Analysis Of Alternate History Literature Essay Research

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Analysis Of Alternate History Literature Essay, Research Paper Is there such a thing as fate? Are all of the events that occurred throughout history inevitable in their outcomes? Of course not. That is the reason why history is studied so extensively, so that we may learn from those past events in order to sculpt our own future. Nonetheless, a prevalent question that has arisen from such studies is that which asks “What if…?” With that, one finds themselves inquiring into the genre of alternate history. In such pieces of literature, the world is viewed as if it had undergone a reasonable change at some point in the past, this being referred to as the point of divergence (from our own timeline). As might be expected, those authors that chance to write such works must

contemplate heavily even the smallest details of the events in each story in order to not only make the reader enjoy the work, but believe that such an allohistory is plausible. For in such contemplation lies the quality that marks the literature of this genre, as plausibility must be regarded in even the most fantastic of alternate histories. The plot behind many alternate histories is extensively linked to the overall plausibility of the piece. This is dependent upon several factors, each of which are in most cases either greatly respected or widely ignored by authors. Foremost, an alternate history must be the result of a reasonable point of divergence. Examples of reasonable events vary from different decisions being made by key individuals of the era to the most far-out

influence possible. In no case should point of divergence arise in such a way that it contradicts the sociopolitical and technological progress of the time. In other words, situations involving “super empires” and “rising from the ashes” should be avoided, if it is obviously preposterous. Henceforth, the successful passage of secret orders (that would have otherwise been intercepted) to a Confederate general leading to a Civil War victory for the South (How Few Remain, Turtledove 1998) is equally as plausible as an extraterrestrial invasion of Earth during the Second World War which leads to a suspension of intra-human hostilities to fight a more menacing force (WorldWar series, Turtledove). As aforementioned, the plausibility of an alternate history also tries to stay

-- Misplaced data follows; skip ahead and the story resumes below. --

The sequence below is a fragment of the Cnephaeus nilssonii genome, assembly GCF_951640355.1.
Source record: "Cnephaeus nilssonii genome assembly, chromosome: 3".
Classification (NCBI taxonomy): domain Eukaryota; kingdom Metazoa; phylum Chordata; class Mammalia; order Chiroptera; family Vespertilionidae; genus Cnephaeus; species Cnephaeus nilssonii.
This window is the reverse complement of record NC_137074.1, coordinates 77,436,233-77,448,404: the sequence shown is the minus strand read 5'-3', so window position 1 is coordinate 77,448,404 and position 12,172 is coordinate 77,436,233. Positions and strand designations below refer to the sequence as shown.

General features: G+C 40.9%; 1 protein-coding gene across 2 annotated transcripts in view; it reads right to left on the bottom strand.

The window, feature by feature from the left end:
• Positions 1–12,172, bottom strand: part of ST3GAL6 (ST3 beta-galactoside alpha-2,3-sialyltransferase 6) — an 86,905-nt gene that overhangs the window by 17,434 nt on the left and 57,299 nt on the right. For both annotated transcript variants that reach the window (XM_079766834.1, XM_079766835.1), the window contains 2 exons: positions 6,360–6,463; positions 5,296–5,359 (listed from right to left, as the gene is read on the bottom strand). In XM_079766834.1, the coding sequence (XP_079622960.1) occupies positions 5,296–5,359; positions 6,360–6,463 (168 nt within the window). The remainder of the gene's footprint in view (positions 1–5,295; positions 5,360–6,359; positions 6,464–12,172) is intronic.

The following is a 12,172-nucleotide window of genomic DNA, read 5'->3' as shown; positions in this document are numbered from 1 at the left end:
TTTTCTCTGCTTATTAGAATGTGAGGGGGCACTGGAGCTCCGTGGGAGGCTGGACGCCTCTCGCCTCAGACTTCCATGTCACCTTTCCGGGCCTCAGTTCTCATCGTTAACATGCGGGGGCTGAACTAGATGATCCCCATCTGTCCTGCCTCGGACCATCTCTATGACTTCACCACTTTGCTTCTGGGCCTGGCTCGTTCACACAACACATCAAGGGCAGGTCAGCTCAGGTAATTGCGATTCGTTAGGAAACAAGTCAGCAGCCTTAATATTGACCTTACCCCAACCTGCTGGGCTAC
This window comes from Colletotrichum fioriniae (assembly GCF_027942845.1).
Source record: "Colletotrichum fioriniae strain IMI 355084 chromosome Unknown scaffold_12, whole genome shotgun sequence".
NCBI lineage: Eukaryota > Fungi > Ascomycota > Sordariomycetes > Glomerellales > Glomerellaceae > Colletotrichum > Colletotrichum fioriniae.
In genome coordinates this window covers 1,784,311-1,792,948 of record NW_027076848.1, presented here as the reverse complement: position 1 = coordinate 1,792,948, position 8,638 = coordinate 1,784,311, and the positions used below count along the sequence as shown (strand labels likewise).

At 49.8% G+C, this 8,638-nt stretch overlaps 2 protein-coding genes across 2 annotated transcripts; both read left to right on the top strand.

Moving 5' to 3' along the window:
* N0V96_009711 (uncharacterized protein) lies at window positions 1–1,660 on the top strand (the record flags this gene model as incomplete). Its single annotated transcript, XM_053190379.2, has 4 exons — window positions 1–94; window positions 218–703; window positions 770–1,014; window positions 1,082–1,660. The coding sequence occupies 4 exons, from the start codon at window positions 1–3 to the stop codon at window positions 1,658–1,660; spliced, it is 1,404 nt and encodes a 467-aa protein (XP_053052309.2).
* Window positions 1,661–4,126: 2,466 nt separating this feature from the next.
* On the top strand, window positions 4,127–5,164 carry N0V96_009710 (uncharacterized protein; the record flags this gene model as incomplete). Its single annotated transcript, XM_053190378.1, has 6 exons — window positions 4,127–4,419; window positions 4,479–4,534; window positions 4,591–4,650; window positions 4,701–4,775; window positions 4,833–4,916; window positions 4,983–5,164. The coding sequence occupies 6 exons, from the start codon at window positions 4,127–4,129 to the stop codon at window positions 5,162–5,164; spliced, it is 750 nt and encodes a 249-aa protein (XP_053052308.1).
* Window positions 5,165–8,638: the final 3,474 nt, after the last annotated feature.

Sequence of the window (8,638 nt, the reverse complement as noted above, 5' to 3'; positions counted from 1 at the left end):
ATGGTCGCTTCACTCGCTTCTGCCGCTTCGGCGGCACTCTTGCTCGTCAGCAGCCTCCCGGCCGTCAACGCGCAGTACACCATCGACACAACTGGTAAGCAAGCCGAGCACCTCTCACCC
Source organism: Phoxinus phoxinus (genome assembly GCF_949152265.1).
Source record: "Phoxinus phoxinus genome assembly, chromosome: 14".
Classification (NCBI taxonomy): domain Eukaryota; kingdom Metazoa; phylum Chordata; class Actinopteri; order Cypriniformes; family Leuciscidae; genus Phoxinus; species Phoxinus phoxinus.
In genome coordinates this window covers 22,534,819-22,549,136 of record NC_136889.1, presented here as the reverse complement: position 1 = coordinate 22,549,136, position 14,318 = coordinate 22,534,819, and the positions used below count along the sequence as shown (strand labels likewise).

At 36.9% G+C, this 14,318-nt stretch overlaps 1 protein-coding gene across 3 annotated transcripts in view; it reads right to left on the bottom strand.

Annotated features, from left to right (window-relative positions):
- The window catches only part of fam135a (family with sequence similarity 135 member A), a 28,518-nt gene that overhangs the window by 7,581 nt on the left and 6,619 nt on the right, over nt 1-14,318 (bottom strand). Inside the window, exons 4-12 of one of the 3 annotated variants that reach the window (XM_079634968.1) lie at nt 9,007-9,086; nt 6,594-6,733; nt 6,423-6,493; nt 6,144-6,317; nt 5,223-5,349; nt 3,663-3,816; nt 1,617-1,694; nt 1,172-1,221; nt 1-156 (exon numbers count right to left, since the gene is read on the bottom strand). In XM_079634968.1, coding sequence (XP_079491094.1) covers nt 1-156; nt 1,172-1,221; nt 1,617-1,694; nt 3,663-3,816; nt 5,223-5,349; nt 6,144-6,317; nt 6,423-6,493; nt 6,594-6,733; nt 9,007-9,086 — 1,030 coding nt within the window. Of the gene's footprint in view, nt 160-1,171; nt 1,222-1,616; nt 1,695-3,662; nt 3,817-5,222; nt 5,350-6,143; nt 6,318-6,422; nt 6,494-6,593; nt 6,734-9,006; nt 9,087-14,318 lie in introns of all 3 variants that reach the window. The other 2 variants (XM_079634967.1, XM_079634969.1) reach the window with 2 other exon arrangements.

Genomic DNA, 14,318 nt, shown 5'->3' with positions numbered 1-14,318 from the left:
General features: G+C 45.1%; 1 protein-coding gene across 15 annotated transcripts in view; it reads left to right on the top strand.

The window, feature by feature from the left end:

within the context of the sociopolitical and technological progress of the era. An excellent example of such would be Harry Turtledove’s Great War series, which chronicles the events of World War I as they transpire on a North American continent where the Confederate States battle the United States for the second time since they won the “War of Secession”. In the first of the three books released, technology remains on course with the utilization of machine guns, propeller-mounted aircraft and the automobile, as well as the introduction of new technology like “barrels”, or the American name for the tank (which did in fact make it’s debut in warfare on the side of the British in WWI). The politics of the this particular timeline are also similar to our own, if not

amplified by the presence of a large Socialist party in the United States working for progressive changes and revolutionary actions on the part of the oppressed Black population of the CSA. Each of these can be seen to reflect similar (although not so pronounced) events in the normal timeline. The plot of an alternate history can be observed as being not the story of a single character, but of many. In order to obtain an understanding of the scope of the difference between that history and our own, one has to follow a number of characters. The circumstances of each of these characters may or may not intertwine, but each character in and of themselves serves to represent a specific view of the story. Therefore, in histories centered around a war, you will find characters on both